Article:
Tom Henio in ceremonial garb in Denver
Navajo Traditions: Grandpa Tom Henio
December 27, 1900 – May 21, 1992
By Monty Billings, Jr.
Ya’ at’eeh shi’kis do shichee’ Tom.
Tom Henio’s first contact with the Prairie Trek Expeditions occurred at his wedding to Ada on August 14, 1930. A local trader, by the name of Burton Staples, had invited all of the young boys of the Prairie Trek Expeditions and their leader, Hillis Howie, and his wife, Elizabeth, to join Ada and Tom for their wedding ceremony. The members of the Expedition assisted with the food for the great feast after the ceremony. The Prairie Trek, at the time, was a loose-knit organization, without a home base. But in 1932 Staples showed Mr. Howie the old Carrington Ranch near Bluewater Lake. The Howie’s bought the property as a base camp and from thereafter our long friendship developed with Tom and Ada Henio, and of their children and grandchildren.
Joe Silversmith, Hillis Howie, & Grandpa Tom Henio building Caretaker’s house, 1959.
The new Base Camp, with only a few ramshackle buildings near a spring, was not in good shape. Tom Henio helped fix that problem. He had his hand in the construction of every one of the nearly 25 buildings at the Cottonwood Gulch. For the most part, these buildings were built without architectural drawings or blueprints. Kurt Vonnegut’s father had rendered some rough sketches for the cabins, for example, and it was Tom Henio’s keen eye and solid craftsmanship that rendered those sketches into the long-lasting structures we see today. Nearly every one of the buildings has Tom’s personal and witty touch — a rock in the fireplace chimney which looks like a buffalo head, or Mr. Howie’s boot in the stonework of the Caretaker’s adobe house.
Henios and Howies outside of the hogan at Base Camp, Thoreau, NM
My first personal recollection of Tom Henio must have been in 1960, when I served on the staff at the Cottonwood Gulch. Tom’s grandson, and namesake, Tommy, son of Madeline, was a member of my Little Outfit groups in 1960 and 1961. Tom’s daughters, Marie and Irene, were members of the Turquoise Trail those years. Nearly all of Tom and Ada’s children, grandchildren and great grandchildren have joined us for a summertime of adventure. I recall Tom was building structures around the Gulch every summer in the 1960’s. His hands were always busy with various projects. Occasionally he was invited to lend his hand and watchful eye to the campers in the Craft Shop, which he helped build. Renamed the Native American Workshop, the NAW was the site of intricate Grandpa Tom-guided silversmith projects and, with his daughters, many other Navajo art projects.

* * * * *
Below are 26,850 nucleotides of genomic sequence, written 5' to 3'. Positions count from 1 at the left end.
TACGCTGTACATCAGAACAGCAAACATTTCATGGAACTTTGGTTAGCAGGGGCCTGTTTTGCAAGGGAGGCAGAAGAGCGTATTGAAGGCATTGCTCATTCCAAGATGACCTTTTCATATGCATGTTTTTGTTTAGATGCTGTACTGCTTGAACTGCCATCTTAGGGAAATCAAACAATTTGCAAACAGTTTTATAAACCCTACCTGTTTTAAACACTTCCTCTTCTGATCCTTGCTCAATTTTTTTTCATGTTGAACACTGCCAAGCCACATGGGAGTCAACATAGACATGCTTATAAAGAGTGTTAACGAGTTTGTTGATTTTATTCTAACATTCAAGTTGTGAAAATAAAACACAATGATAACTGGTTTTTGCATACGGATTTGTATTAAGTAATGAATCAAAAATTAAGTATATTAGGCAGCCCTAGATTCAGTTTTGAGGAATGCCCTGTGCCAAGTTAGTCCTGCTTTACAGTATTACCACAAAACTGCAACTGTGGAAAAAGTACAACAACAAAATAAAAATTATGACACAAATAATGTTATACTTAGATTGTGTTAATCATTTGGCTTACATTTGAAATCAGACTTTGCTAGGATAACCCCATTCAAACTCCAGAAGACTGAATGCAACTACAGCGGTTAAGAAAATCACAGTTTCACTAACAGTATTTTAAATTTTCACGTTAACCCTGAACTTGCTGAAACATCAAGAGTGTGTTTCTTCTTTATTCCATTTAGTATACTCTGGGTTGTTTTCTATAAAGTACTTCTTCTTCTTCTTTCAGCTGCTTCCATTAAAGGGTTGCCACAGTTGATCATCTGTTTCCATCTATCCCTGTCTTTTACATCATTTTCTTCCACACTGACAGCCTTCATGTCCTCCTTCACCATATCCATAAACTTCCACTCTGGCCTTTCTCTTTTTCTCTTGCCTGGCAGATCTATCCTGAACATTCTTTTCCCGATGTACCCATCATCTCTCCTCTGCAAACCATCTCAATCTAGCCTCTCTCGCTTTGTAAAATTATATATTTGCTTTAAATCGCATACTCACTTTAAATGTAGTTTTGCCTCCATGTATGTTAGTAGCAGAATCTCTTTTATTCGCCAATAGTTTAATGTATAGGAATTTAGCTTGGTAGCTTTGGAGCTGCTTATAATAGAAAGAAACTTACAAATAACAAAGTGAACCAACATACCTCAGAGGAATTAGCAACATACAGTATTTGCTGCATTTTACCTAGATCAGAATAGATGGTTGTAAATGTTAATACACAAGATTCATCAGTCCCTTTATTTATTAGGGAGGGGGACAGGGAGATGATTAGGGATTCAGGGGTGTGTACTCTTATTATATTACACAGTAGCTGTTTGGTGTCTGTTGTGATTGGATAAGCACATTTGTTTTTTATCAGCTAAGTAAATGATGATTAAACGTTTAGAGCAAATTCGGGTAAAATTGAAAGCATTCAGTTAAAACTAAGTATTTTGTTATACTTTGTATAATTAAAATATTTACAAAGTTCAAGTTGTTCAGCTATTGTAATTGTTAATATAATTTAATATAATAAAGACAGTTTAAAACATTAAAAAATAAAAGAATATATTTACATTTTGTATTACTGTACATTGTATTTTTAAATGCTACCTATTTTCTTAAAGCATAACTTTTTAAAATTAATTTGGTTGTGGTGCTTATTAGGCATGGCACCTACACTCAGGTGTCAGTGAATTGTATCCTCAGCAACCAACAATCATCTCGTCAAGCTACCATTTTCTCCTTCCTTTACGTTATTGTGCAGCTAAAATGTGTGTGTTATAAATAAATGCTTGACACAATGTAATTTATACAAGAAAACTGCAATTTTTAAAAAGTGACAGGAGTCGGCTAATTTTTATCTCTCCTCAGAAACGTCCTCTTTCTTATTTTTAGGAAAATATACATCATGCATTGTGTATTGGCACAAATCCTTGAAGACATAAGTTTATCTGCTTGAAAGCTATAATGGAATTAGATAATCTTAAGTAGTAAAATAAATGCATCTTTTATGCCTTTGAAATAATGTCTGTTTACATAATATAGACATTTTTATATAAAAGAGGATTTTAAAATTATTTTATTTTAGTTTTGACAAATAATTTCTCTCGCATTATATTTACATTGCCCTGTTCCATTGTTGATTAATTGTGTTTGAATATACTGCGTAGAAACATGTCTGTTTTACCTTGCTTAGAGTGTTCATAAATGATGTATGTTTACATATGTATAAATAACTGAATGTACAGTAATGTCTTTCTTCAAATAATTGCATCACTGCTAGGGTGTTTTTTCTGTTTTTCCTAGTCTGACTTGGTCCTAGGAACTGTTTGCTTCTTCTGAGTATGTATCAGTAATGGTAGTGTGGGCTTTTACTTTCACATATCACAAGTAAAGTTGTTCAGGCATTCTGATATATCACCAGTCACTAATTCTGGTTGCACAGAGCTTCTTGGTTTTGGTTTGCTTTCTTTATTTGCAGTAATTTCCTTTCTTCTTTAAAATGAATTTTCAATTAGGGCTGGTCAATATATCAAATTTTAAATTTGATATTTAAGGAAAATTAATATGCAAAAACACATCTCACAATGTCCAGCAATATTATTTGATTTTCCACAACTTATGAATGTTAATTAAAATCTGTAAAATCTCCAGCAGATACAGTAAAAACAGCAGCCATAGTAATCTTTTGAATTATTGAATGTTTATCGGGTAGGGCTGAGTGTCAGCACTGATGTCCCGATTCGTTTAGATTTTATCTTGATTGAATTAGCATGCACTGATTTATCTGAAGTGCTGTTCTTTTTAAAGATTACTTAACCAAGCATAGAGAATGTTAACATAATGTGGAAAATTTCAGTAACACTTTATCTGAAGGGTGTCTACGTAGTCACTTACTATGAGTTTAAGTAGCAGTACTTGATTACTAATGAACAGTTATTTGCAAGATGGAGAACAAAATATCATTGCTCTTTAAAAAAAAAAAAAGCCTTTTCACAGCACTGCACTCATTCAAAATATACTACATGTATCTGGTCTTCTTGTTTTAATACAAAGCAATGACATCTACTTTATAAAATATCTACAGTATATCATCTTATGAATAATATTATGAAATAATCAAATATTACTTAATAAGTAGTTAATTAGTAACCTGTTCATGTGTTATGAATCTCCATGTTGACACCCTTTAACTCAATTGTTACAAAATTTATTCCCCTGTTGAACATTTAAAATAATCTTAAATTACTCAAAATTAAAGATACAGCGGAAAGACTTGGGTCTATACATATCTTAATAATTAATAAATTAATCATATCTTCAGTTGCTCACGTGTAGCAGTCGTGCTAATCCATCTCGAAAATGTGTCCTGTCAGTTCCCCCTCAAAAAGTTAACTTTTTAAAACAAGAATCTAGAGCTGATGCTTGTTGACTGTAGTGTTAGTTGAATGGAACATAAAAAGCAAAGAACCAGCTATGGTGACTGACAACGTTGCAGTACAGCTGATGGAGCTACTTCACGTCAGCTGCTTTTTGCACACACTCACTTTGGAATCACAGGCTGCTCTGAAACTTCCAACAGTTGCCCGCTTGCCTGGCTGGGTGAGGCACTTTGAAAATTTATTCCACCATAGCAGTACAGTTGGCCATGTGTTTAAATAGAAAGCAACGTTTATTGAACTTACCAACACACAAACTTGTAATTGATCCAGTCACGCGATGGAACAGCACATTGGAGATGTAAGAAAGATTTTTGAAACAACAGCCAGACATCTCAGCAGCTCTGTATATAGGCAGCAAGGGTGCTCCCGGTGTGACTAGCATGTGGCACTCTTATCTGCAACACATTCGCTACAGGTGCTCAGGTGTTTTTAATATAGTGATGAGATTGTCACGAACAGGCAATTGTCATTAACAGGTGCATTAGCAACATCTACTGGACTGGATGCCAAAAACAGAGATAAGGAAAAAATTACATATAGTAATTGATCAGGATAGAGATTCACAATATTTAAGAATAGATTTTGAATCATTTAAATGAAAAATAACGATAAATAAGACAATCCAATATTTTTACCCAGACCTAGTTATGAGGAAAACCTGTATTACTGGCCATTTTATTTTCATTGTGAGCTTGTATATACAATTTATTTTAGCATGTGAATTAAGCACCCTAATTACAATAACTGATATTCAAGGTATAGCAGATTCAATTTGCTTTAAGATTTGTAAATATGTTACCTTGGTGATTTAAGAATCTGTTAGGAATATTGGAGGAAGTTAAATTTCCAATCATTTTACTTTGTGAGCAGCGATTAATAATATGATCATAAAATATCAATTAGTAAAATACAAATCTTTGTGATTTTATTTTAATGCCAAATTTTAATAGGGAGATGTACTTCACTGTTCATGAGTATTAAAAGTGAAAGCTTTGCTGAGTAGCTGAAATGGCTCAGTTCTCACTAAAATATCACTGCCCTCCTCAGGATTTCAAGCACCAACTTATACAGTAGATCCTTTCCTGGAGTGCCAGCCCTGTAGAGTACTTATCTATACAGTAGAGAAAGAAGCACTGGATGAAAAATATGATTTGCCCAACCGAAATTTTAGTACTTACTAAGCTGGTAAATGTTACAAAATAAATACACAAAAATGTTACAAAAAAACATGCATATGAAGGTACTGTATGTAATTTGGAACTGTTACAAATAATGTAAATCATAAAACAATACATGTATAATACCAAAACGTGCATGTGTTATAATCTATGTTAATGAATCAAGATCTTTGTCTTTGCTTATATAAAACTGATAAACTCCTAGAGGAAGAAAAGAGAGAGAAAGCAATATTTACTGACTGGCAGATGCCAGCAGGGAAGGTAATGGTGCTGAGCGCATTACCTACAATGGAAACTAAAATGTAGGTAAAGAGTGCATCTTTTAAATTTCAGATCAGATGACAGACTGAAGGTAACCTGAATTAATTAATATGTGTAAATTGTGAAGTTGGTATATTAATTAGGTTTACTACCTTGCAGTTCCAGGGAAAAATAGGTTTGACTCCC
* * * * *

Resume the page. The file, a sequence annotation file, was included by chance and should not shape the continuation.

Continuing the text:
Grandpa Tom Henio outside his ranch
My own friendship with the Henio family developed over the years, especially with Tom. Our friendship is something I am most proud of and thankful for. He introduced us to the traditional ways of the Navajo, something I value most highly. Our mutual respect and friendship for each other has opened the door to allow me, my family, and the campers under my charge to be intimately involved in Henio family life. I can recall many an evening when Tom would point out the stars and planets to our campers, with one of his daughters interpreting his stories.
Turquoise Trail Expedition 1942
I especially recall when Tom asked me to participate as an “elder” in the weddings of several grandchildren. That was a great honor. We’ve been very lucky to have, and are appreciative of, Tom and Ada’s invitation for our campers to participate in several events and ceremonies, from the Navajo picnic, to the sheep dips, sweat lodges, and kinalda’s (girls’ rite of passage to womanhood). I mention these things as mere examples. There are many more ways that I could recount, of the ways Tom entered our program and educated boys and girls of different cultures about the ways of the Navajo people. I believe Tom knew exactly what he was doing. He enjoyed seeing the bright eyes and expressions of a young boy from New York City — eyes become less in awe of seeing a “real Indian” and more in awe of learning that Navajos have similar values and beliefs. Though we are different in lifestyles and traditions, our underlying concepts of family, trust, honor, and self are exactly the same.
Tom Henio and Monty Billings inspect a silver sandcast belt buckle
We shall miss Tom Henio’s physical presence around Cottonwood Gulch — his keen eye, and deft hand. His gentle guidance and witty remarks. We shall miss him greatly! We are glad that he has instilled his values and beliefs in his children, his grandchildren and even his great-grandchildren. We shall continue to value his presence in them. Ya’ at’ eeh shichee’.
Hillis Howie, Elizabeth Howie, Ada Henio and Tom Henio circa 1980
NOTE: Grampa Tom Henio’s funeral was presided over by Joe Silversmith at the Rehoboth Mission Church in New Mexico. My words understate Tom Henio’s importance to the Cottonwood Gulch. We feel his presence today.